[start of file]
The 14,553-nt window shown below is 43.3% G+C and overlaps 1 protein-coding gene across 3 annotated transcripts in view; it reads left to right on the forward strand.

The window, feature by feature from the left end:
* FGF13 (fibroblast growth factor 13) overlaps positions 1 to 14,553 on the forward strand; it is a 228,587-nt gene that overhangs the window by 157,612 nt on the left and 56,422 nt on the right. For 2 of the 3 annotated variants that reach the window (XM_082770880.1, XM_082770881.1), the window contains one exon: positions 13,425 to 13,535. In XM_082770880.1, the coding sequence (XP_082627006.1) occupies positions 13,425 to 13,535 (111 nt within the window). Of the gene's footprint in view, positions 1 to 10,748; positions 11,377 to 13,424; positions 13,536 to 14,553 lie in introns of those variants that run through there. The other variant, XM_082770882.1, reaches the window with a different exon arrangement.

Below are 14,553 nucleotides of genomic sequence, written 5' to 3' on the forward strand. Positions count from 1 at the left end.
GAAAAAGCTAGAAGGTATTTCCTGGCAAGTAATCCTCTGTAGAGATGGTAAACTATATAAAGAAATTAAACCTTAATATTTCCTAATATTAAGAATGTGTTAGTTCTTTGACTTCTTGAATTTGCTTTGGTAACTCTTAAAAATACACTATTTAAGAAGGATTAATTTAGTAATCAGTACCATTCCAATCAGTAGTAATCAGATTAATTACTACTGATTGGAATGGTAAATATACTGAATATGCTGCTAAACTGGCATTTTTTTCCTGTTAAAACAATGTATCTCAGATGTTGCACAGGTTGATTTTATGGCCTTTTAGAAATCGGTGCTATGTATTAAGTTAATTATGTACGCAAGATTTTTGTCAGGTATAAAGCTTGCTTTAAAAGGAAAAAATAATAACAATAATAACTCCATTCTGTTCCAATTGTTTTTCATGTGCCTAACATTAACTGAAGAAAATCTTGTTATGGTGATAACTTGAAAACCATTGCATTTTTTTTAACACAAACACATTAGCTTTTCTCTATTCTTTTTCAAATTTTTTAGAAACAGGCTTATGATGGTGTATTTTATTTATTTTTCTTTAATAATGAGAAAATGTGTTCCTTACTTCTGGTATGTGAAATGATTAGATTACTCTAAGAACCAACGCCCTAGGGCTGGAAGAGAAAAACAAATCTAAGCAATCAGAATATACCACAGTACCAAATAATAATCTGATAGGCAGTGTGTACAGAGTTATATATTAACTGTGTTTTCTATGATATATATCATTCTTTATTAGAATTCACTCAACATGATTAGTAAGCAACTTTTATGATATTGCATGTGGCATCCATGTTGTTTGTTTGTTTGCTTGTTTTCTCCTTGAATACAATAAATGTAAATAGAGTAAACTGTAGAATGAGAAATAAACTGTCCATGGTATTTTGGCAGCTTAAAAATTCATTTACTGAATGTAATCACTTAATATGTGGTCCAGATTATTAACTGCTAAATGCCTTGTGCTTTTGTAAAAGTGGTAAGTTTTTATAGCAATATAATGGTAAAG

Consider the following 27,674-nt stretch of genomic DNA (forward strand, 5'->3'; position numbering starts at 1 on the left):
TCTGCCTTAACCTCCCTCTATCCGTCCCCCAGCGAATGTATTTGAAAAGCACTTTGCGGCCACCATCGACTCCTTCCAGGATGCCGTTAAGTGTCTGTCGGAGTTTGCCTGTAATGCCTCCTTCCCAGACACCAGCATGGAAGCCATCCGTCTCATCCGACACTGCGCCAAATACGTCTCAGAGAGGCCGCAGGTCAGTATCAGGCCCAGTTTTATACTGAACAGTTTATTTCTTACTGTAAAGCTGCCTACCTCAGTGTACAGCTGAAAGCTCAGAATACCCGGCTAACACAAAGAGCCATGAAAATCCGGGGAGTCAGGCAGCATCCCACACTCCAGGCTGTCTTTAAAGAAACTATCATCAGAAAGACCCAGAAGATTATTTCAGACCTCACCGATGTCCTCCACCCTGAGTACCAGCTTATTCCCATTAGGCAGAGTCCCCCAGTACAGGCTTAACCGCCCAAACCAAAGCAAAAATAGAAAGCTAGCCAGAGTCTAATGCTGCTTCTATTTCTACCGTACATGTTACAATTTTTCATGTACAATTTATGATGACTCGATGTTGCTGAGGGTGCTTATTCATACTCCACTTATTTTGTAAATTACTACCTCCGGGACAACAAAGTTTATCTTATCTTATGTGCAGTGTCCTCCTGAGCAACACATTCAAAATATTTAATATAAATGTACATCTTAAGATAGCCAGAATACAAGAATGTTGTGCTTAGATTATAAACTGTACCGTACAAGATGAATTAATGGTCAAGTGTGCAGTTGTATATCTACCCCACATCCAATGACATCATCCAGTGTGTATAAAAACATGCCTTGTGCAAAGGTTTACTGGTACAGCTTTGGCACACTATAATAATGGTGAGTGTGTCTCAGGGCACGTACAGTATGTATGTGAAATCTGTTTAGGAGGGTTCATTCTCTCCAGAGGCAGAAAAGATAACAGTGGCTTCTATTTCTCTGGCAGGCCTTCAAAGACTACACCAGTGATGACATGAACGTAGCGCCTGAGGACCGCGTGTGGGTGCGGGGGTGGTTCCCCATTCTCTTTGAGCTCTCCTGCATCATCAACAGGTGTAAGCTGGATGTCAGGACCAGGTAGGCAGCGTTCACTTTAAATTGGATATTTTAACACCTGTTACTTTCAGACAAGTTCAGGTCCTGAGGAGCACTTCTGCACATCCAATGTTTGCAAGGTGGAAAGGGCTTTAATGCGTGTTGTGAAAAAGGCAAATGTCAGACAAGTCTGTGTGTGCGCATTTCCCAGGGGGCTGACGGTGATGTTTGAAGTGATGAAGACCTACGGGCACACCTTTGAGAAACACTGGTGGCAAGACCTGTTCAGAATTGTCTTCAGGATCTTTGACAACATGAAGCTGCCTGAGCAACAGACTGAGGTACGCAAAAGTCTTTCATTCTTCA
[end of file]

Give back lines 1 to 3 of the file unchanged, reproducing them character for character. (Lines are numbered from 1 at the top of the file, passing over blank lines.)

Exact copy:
The 14,553-nt window shown below is 43.3% G+C and overlaps 1 protein-coding gene across 3 annotated transcripts in view; it reads left to right on the forward strand.

The window, feature by feature from the left end:
* FGF13 (fibroblast growth factor 13) overlaps positions 1 to 14,553 on the forward strand; it is a 228,587-nt gene that overhangs the window by 157,612 nt on the left and 56,422 nt on the right. For 2 of the 3 annotated variants that reach the window (XM_082770880.1, XM_082770881.1), the window contains one exon: positions 13,425 to 13,535. In XM_082770880.1, the coding sequence (XP_082627006.1) occupies positions 13,425 to 13,535 (111 nt within the window). Of the gene's footprint in view, positions 1 to 10,748; positions 11,377 to 13,424; positions 13,536 to 14,553 lie in introns of those variants that run through there. The other variant, XM_082770882.1, reaches the window with a different exon arrangement.